For me, October is “Hammer Country”—the season of watching Hammer Films’ Gothic horror classics from the 1950s–1970s. Since we finally have a North American Blu-ray release of The Devil Rides Out (1968), that’s the first film from their catalogue I want to examine this October.
But since The Devil Rides Out is based on a best-selling and influential novel, I’ll take a literary horror detour first and look at Dennis Wheatley’s 1934 thriller before moving on to the film.
In August I examined the influential film noir Phantom Lady, which was part of the 1944 wave of stylish crime films that established noir as the new mode of murder-dramas, even if the term film noir was still years from general use. Because Phantom Lady was adapted from a novel by Cornell Woolrich, the most important literary noir author and one of my personal favorite writers, I followed up with a post about the 1943 book. After that, it was impossible to stop me from moving forward to Woolrich’s next novel, which would also be turned into a classic film noir a few years later: The Black Angel.
The Black Angel was published in 1943, the same year as Phantom Lady. It’s the fifth novel from Woolrich’s “main period” (1934–1948), when he wrote the majority of his suspense fiction. It has a plot with similarities to Phantom Lady, but it also corrects a number of the errors of that book to create a more personal and desperate story with less need for a long explanation clogging up the last twenty pages. Woolrich took the Carol Richman chapters from Phantom Lady and imagined what a story about rescuing a man from Death Row might look like if told from her perspective.
Much of Cornell Woolrich’s best suspense writing comes from his deep well of short stories and novellas. Numerous collections were published during his lifetime, most using the William Irish pseudonym, even though the stories first appeared in magazines under Woolrich’s name.
One of the most successful of these collections is After-Dinner Story, published by Lippincott in October 1944 when Woolrich’s popularity was rising because of the success of Phantom Lady. It went through numerous paperback editions after the initial hardcover release, sometimes with the alternate title Six Times Death. It was included in Lippincott’s 1960 hardcover omnibus The Best of William Irish along with Phantom Lady and Deadline at Dawn.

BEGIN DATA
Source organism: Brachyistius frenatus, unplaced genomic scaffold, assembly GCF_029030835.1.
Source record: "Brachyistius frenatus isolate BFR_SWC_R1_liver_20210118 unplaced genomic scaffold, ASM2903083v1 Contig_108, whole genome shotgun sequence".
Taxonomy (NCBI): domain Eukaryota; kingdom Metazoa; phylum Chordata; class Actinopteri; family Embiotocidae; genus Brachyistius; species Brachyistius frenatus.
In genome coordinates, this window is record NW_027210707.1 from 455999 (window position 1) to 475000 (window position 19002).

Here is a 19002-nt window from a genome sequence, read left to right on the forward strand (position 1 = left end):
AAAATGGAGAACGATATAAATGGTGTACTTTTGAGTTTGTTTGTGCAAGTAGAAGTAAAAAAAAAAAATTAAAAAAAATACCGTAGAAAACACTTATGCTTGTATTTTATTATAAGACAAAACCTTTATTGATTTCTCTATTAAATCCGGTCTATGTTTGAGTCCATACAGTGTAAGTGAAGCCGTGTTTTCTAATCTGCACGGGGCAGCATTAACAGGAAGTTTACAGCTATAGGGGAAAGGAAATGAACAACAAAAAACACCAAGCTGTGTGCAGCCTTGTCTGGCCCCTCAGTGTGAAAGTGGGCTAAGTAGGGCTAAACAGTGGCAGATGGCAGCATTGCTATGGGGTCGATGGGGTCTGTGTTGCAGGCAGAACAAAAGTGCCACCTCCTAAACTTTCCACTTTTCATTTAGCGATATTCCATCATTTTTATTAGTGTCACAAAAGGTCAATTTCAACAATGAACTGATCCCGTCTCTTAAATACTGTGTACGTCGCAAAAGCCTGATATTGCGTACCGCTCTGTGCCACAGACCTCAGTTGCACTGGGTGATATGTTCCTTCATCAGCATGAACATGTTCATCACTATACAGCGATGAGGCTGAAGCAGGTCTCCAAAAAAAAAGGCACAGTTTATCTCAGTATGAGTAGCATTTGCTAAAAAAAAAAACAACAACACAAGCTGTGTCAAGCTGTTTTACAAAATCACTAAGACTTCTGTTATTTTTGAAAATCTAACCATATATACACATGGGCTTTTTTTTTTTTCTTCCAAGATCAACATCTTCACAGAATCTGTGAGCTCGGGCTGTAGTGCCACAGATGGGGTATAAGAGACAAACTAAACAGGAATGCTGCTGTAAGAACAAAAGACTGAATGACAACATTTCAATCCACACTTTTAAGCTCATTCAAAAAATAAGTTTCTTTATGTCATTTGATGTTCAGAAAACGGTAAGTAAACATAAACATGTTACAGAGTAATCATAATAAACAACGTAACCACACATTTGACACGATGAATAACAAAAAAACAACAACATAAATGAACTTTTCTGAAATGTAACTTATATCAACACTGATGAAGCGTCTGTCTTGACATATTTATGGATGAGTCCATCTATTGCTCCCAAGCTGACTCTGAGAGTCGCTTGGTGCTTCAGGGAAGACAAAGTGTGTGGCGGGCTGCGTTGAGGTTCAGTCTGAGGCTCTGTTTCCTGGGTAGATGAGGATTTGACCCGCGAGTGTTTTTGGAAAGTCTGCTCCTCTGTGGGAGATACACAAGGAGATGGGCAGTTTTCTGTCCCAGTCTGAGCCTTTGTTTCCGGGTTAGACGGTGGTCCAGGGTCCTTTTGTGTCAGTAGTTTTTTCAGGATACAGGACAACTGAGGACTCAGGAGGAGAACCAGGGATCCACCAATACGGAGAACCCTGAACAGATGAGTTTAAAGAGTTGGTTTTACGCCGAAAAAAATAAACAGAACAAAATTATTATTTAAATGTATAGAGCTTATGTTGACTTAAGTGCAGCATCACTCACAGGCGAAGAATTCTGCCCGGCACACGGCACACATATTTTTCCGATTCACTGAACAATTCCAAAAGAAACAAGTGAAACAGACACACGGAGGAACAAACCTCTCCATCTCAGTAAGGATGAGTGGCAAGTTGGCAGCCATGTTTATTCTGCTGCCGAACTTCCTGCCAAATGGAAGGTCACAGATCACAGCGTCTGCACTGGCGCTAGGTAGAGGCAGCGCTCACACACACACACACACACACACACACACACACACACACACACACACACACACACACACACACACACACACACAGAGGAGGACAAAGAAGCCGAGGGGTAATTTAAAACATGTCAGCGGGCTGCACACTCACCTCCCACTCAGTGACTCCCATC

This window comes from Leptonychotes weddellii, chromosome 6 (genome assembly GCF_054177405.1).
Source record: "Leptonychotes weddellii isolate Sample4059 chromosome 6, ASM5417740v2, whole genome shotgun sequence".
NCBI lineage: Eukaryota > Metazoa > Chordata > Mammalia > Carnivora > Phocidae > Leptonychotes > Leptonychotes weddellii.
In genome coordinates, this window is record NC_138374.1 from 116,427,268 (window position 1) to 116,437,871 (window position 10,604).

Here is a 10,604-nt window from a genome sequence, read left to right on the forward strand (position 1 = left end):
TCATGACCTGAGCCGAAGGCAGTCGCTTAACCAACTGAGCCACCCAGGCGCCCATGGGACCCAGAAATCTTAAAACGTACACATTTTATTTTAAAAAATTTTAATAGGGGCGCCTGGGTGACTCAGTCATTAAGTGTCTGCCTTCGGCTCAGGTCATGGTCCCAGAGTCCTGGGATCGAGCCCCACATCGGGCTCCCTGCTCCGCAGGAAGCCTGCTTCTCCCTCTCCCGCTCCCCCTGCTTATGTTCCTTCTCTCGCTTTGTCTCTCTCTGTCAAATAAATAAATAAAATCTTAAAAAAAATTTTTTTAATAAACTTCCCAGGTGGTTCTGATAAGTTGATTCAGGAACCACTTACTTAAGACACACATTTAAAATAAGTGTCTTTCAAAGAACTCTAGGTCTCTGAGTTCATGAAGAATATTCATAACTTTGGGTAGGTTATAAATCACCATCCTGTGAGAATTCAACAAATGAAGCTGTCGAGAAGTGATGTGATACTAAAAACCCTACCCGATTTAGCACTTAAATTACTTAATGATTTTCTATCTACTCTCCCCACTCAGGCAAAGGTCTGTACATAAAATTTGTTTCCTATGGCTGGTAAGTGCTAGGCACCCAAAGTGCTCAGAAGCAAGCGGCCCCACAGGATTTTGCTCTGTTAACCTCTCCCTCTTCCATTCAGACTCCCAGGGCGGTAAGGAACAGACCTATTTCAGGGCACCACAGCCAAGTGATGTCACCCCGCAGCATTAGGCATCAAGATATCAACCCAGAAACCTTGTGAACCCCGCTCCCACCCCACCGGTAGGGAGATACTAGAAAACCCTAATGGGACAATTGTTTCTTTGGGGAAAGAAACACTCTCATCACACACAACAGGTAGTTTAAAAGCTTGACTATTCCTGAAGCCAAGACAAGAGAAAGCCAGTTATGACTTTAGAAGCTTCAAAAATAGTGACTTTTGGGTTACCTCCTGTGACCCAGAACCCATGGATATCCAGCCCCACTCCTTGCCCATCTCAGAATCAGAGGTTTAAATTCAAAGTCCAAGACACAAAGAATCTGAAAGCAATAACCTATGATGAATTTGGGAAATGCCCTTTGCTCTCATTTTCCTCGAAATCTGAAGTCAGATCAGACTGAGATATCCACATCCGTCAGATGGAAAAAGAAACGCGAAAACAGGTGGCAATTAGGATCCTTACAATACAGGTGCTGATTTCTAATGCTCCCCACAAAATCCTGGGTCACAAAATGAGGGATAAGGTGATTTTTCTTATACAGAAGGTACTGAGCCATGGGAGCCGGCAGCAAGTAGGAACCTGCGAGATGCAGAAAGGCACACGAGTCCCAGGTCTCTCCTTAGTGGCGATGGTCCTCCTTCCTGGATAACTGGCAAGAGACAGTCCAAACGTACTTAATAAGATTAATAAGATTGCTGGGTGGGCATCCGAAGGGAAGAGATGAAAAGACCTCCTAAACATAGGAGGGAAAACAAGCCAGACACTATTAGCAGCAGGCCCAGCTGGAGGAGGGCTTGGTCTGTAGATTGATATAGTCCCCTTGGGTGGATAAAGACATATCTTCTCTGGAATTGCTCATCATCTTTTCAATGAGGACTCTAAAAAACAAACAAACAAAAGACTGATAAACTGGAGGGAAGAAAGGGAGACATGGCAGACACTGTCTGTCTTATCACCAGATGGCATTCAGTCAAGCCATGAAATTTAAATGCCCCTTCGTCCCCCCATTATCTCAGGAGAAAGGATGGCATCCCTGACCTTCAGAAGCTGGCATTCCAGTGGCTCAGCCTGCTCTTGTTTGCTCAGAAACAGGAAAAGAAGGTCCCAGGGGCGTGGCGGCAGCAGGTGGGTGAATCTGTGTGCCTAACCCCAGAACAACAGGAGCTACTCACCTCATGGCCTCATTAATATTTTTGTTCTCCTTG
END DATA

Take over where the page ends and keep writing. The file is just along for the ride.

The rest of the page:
After-Dinner Story contains six stories, one never previously published: the title story (Black Mask, January 1938), “The Night Reveals” (Story, April 1936), “An Apple a Day” (first publication), “Marihuana” (Detective Fiction Weekly, 3 May 1941), “Murder Story” (Detective Fiction Weekly, 11 September 1937), and the first appearance of the story originally published as “It Had to Be Murder” (Dime Detective, February 1942) under its forever title “Rear Window.” Yes, that one.
This afternoon I learned of the death of Charles R. Saunders, the amazing sword-and-sorcery author who helped open up the fantasy adventure genre to Black heroes thanks to his series of stories about his characters Imaro and Dossouye. Saunders was 74 years old, and that’s still too young for such a tremendous talent. Like Black Panther’s Chadwick Boseman, another tragic death that hit us this week, Saunders was a vital figure in the creation of the modern Black superhero. (Edit: It appears Saunders died in May, but it only became public now.)
This post discusses major plot points and the ending for the novel Phantom Lady.
Author Cornell Woolrich has often been on my mind this summer. He’s a poet for isolated times, a preacher of anxiety. He also had a potent influence on my writing and was one of the catalysts for the creation of Turn Over the Moon, but that’s a subject for later. After watching the movie version of Phantom Lady (1944) last week, Woolrich’s 1942 novel pulled me back for the first time in years. Although one of his best known books and an important icon in noir—the title itself conjures visions of classic film noir—it’s an odd work I’ve never embraced as fully as many of his other novels from the same period.
Phantom Lady first appeared under the title “Phantom Alibi” as a six-part serial in Detective Fiction Magazine for 1942. Lippincott published the hardcover in August, with Woolrich using the “William Irish” pseudonym for the first time. The book was an immediate success and Woolrich sold the movie rights to Universal in October. This set up “William Irish” to develop a parallel career to Cornell Woolrich as a top suspense writer, even though anyone who looked at the serial version and saw Woolrich’s name on it would’ve known what was up.